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Norfolk, Wiltshire and Cornwall emerge as £1m property hotspots

Julia Kollewe
·3-min read
<span>Photograph: Anna Stowe/Alamy</span>
Photograph: Anna Stowe/Alamy

Norfolk, Wiltshire and Cornwall have emerged as hotspots for properties on sale at £1m or more, as wealthy buyers hunt for larger homes near the sea or in the countryside.

Traditionally, more expensive homes have taken far longer to sell than properties in the wider market, but the race for more space and leafier locations as more people work from home in the wake of the Covid-19 pandemic has led to a sales boom in the £1m price bracket, according to the UK’s biggest property website, Rightmove.

Houses priced at £1m or above are selling more quickly than this time last year by 18 days – and at the fastest pace since 2014. It is taking 63 days, on average, to find a buyer for such houses, compared with 81 days in August last year. For the market as a whole, it is taking 50 days, or nine days fewer.

The research also found that £1m homes are outperforming the rest of the market for the number of sales being agreed. The number of £1m-plus houses finding a buyer more than doubled, while in the market as a whole, sales agreed of houses rose by 61% year-on-year.

The million-pound hotspots are in Norfolk, Wiltshire and Cornwall, according to Rightmove. In Norfolk, the number of sales being agreed by agents more than tripled in August, up 244% compared with the same month in 2019, while sales in the two south-western counties soared by 174% and 165% respectively.

A country house in Cornwall.
A country house in Cornwall. Photograph: David South/Alamy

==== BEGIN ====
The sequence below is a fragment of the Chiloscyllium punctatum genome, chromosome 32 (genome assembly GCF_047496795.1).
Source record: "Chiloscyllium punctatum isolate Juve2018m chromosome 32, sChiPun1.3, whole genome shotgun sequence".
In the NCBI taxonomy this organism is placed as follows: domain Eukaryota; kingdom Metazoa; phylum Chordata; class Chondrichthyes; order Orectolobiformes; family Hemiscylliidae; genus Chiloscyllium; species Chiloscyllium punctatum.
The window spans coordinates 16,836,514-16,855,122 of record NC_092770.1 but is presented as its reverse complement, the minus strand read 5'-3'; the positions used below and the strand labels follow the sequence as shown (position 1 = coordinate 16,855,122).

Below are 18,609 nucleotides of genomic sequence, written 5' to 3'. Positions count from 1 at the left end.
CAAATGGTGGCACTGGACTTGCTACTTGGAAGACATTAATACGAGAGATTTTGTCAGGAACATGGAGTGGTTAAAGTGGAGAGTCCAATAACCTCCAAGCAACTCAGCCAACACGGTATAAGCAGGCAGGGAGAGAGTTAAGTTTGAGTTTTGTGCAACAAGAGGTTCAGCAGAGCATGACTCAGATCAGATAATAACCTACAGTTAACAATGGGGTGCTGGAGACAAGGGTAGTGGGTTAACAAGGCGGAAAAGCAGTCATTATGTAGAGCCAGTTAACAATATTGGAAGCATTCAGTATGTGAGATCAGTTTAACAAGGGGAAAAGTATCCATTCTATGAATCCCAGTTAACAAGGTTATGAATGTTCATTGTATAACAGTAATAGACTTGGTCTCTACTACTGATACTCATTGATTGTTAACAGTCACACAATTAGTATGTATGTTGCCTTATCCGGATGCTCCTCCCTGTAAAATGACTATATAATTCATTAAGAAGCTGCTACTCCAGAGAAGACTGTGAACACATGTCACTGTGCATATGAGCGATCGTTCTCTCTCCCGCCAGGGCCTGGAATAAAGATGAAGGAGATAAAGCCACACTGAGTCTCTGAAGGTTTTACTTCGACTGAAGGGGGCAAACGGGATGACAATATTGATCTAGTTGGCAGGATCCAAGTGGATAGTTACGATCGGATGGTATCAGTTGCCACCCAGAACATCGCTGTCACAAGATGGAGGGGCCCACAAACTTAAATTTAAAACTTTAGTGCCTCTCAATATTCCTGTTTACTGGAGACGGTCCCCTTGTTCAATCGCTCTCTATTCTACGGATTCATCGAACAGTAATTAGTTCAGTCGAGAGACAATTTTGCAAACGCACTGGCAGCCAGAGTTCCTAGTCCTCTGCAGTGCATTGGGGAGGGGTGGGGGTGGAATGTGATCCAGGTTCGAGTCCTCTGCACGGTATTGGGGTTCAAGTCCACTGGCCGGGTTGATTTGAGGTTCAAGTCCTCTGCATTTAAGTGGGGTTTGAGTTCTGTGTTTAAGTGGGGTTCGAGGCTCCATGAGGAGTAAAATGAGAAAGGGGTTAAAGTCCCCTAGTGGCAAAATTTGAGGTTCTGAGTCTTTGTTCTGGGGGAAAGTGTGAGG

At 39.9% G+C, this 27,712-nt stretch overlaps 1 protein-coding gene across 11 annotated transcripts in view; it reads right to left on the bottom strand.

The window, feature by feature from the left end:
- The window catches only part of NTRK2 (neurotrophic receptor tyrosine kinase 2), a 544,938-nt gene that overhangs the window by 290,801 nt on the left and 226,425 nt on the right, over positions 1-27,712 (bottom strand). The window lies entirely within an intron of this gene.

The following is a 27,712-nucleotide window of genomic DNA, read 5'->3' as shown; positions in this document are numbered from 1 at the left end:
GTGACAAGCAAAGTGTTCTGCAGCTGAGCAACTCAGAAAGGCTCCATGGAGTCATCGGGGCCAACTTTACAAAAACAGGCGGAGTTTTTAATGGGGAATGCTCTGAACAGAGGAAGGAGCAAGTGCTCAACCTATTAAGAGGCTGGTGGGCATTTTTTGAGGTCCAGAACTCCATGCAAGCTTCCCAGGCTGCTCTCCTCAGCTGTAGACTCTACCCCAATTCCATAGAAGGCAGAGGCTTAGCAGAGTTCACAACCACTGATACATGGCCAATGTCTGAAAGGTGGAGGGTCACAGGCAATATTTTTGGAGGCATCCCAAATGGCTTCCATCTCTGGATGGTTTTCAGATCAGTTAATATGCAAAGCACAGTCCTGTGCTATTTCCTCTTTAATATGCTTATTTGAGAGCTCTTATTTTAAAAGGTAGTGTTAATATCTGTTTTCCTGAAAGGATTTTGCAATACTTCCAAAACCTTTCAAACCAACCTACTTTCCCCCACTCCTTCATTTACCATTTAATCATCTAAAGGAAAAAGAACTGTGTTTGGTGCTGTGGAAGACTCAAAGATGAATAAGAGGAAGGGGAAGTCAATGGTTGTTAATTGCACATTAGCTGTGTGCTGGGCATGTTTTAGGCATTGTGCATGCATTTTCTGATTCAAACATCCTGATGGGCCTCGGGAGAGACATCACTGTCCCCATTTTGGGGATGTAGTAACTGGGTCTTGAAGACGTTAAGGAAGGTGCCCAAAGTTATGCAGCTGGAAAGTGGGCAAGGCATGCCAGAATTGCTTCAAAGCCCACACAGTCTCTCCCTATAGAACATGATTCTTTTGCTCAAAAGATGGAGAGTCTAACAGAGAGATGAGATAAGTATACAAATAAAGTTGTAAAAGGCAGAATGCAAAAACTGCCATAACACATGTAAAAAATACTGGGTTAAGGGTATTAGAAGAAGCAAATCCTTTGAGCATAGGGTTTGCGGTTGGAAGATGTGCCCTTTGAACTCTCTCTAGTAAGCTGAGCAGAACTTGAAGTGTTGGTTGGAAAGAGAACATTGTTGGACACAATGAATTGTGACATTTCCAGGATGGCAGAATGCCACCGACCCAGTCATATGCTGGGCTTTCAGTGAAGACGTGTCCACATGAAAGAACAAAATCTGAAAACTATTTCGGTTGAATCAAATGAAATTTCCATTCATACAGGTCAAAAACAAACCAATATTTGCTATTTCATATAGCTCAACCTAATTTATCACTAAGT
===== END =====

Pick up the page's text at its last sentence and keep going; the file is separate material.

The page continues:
Tim Bannister, Rightmove’s director of property data, said: Unsurprisingly, the counties seeing the biggest annual rise for sales agreed of million-pound homes all benefit from beautiful coasts and countryside. Available stock in this price bracket is up around 2% compared to this time last year, which is the first time since 2018 that there’s been an annual jump, meaning there’s a little bit more choice for this group of buyers.”

Property experts said high-income buyers are evidently seeking more space. Wealthy people who need not worry about losing their jobs and are less constrained by the mortgage market have been able to act on their desire for a bigger house, said Tom Bill, head of UK residential research at the upmarket estate agent Knight Frank.

By region, the east Midlands and south-west have seen the biggest increases in sales agreed for such homes, of 132% and 123% respectively, according to Rightmove. At a local level, the fastest sales are in Hackney, Stoke Newington and the leafy south London areas of Balham and Tooting, while outside the capital the fastest markets are in Cambridge, Berkhamsted, Harpenden and Epsom.

Lucian Cook, head of residential research at the estate agent Savills, said the home-working trend had also fed demand for good-quality family homes in places such as Guildford, Winchester and St Albans, or villages close to a train station and what he described as “lifestyle relocation markets” such as Devon, Suffolk and north Yorkshire.

Renters have also been moving out of city centres in search of leafier areas, as fewer of them have to commute to work, forcing landlords in London and other cities to slash rents in order to attract tenants.